International Committee of the Red Cross
Who we are
What we do
Where we work
War & Law
Treaties, States Parties and Commentaries
Treaties and Documents
Geneva Conventions of 1949 and Additional Protocols, and their Commentaries
Historical Treaties and Documents
Protocol Additional to the Geneva Conventions of 12 August 1949, and relating to the Protection of Victims of International Armed Conflicts (Protocol I), 8 June 1977.
Declarations made at the time of ratification.
"[The Government of New Zealand] DECLARES that this ratification shall not extend to the Cook Islands, Niue and Tokelau;
AND FURTHER DECLARES as follows:
1. It is the understanding of the Government of New Zealand that in relation to Article 44 of Protocol I, the situation described in the second sentence of paragraph 3 can exist only in occupied territory or in armed conflicts covered by paragraph 4 of Article 1. The Government of New Zealand will interpret the word "deployment" in paragraph 3(b) of the Article as meaning any movement
towards a place from which an attack is to be launched. It will interpret the words "visible to the adversary" in the same paragraph as including visible with the aid of any form of surveillance, electronic or otherwise, available to help keep a member of the armed forces of the adversary under observation.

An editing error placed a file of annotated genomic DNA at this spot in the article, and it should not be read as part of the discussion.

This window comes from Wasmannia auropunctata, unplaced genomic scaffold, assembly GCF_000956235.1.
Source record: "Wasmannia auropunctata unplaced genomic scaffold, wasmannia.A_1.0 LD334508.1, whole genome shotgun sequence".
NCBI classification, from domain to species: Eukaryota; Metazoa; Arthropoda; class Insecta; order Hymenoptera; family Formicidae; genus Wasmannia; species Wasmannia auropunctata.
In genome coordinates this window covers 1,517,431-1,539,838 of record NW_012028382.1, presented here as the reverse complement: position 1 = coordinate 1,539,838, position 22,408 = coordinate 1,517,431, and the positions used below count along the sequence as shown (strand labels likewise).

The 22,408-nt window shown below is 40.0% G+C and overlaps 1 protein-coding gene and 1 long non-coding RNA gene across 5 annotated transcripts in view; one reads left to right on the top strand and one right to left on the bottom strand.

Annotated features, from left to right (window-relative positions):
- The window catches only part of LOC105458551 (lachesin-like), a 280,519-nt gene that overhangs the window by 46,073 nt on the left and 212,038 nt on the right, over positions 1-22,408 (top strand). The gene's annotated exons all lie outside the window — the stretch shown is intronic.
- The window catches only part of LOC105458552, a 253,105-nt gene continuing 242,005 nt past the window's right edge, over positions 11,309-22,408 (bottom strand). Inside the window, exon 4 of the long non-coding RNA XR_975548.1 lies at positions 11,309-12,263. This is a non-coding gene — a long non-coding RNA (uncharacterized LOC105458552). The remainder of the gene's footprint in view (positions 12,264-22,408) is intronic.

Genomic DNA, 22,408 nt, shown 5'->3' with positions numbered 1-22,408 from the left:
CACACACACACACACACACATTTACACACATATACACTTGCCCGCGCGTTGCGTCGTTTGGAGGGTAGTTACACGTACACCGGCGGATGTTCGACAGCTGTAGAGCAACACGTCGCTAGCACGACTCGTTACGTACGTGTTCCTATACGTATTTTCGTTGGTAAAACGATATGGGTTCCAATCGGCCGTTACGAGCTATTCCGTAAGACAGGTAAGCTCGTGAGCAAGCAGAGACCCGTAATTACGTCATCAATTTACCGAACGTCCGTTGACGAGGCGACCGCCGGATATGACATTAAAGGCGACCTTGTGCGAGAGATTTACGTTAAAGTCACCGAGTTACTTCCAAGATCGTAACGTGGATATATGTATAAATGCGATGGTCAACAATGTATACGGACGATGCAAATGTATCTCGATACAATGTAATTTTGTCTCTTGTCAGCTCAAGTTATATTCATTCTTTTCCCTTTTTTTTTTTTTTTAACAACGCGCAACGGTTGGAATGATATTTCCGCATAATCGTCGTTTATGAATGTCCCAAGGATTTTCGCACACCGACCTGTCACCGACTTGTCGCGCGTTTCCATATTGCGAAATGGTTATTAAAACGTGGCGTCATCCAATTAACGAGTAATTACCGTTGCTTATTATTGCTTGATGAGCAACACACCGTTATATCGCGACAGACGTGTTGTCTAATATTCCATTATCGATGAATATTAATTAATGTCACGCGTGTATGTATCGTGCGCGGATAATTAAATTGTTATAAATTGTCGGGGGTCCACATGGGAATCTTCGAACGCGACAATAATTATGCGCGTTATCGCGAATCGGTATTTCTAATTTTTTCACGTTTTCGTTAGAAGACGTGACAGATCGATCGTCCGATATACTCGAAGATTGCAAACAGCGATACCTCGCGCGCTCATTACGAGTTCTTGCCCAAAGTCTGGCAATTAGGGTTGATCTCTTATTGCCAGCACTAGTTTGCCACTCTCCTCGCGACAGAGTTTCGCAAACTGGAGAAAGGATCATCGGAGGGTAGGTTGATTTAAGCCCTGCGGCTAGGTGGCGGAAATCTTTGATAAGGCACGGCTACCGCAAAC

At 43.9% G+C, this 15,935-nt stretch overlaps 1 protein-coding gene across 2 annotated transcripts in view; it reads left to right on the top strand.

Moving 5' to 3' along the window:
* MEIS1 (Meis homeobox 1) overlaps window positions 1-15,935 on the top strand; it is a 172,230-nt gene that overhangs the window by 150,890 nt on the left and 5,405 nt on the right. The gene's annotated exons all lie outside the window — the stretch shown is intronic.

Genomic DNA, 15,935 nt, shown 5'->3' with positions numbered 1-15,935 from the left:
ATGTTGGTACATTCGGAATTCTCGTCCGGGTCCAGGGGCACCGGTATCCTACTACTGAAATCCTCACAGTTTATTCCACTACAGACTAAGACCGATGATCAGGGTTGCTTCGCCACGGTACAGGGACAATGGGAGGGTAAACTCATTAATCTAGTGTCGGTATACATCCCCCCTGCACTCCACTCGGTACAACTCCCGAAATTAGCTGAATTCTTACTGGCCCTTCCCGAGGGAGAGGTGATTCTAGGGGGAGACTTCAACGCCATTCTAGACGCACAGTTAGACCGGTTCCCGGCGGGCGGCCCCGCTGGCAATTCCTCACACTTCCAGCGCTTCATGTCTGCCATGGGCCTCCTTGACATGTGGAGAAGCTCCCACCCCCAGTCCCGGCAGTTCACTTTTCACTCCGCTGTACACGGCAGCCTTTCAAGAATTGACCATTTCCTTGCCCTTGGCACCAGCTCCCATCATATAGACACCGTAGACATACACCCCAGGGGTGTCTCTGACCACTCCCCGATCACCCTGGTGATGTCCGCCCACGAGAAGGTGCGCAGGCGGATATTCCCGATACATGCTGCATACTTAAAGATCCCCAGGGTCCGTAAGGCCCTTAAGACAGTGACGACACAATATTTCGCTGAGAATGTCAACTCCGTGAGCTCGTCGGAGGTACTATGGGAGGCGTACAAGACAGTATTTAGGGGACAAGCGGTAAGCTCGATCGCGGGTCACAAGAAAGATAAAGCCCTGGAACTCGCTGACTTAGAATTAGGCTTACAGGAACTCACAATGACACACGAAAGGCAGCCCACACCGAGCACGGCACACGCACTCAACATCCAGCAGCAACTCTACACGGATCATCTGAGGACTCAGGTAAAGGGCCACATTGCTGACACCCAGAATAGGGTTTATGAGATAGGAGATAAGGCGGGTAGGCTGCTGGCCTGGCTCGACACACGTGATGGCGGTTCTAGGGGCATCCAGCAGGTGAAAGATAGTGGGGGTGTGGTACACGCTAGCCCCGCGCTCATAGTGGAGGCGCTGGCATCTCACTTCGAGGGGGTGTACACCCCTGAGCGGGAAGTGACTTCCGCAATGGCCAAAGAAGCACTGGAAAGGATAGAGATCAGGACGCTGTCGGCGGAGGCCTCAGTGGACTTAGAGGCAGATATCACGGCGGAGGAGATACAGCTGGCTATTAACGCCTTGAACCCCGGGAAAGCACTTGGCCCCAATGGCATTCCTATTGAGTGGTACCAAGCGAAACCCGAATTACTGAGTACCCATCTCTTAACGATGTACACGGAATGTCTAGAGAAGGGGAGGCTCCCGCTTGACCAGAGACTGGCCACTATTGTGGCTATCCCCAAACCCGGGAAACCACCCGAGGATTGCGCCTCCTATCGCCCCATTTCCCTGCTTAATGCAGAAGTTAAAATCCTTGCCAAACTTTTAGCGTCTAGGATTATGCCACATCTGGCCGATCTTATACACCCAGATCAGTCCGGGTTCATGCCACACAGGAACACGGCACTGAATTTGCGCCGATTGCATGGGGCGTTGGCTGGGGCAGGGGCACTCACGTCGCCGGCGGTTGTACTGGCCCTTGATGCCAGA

2. In relation to Articles 51 to 58 inclusive, it is the understanding of the Government of New Zealand that military commanders and others responsible for planning, deciding upon, or executing attacks
necessarily have to reach decisions on the basis of their assessment of the information from all sources which is reasonably available to them at the relevant time.
3. In relation to paragraph 5 (b) of Article 51 and to paragraph 2 (a) (iii) of Article 57, the Government of New Zealand understands that the military advantage anticipated from an attack is intended to refer to the
advantage anticipated from the attack considered as a whole and not only from isolated or particular parts of that attack and that the term "military advantage" involves a variety of considerations, including the security of attacking forces. It is further the understanding of the Government of New Zealand that the term "concrete and direct military advantage anticipated", used in Articles 51 and 57, means a bona fide expectation that the attack will make a relevant and proportional contribution to the objective of the military attack involved.
4. In relation to Article 52, it is the understanding of the Government of New Zealand that a specific area of land may be a military objective if, because of its location or other reasons specified in the Article, its
total or partial destruction, capture or neutralisation in the circumstances ruling at the time offers a definite military advantage. The Government of New Zealand further understands that the first sentence of paragraph 2 of the Article is not intended to, and nor does it deal with, the question of incidental or collateral damage resulting from an attack directed against a military objective."
SOURCE: Notification by the depositary addressed to the ICRC on 12 February 1988.
Ratification / Accession
Reservation / Declaration
Declaration Article 90
Who we are
What we do
Where we work
War & law
Working for the ICRC
Doing business with the ICRC
Israel and the occupied territories
Global Partnership for Humanitarian Impact and Innovation
Republic of Korea (Korean)
Humanitarian law and policy
L'humanitaire dans tous ses états (French)
Somalia (English and Somali)
© International Committee of the Red Cross